In spite of the flaws, or maybe even because of them, this film doesn't feel like a HK knock-off, like so many US films of the period did, but maintains its own sense of identity and makes me sad that there was never a part three.

Sunday, January 25, 2015

Newsploitation: The Perils of Gwendoline in the Land of Box Office

Today’s box office birthday is an odd one because this film didn’t become a box office hit and only became a cult classic to a small subset of people. But if we ignored those films, we’d only be writing about stuff like TITANIC (1997) and where would the fun be in that?  So today’s date, January 25, 2015, marks the 30th anniversary of the U.S. release of THE PERILS OF GWENDOLINE IN THE LAND OF THE YIK-YAK (1984).  Now say that title three times fast.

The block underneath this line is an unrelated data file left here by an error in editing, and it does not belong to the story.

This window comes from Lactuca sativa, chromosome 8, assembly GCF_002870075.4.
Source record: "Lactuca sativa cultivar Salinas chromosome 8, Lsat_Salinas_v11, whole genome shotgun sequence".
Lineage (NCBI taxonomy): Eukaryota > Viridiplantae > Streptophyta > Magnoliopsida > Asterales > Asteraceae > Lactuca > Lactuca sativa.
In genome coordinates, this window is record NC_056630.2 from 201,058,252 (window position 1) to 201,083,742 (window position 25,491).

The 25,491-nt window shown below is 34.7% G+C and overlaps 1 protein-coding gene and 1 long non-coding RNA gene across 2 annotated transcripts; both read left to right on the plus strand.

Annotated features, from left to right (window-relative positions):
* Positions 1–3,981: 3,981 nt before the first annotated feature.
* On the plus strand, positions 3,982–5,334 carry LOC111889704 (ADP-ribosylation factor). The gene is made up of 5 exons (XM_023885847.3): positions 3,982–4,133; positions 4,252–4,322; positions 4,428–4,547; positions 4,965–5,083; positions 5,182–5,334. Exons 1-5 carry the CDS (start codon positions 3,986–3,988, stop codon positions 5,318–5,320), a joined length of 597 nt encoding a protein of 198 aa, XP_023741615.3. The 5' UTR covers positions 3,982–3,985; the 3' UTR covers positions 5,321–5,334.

The fact that a film based on a famous BDSM comic even became a movie is kind of amazing, but then you realize the French were involved.  The concept was born from the mind of one John Willie (real name: John Coutts), a British artist and photographer known for his fetish work in the 1940s/50s.  Yes, your parents were freaks too!  Of course, S&M stuff was kept on the downlow and while Willie was living in Canada he started up a magazine called Bizarre.  It was a self-published work that allowed Willie to exorcise some sexual demons as the issues were filled with drawings and photos of bondage.  In issue no. 3 he debuted the character of Sweet Gwendoline, a damsel in distress in the tradition of Hollywood serials.  The only difference is when Gwendoline found herself tied up there was lots and lots of rope involved.  Willie only published 23 issues of the magazine before he passed away in 1962. Sweet Gwendoline, however, would live on.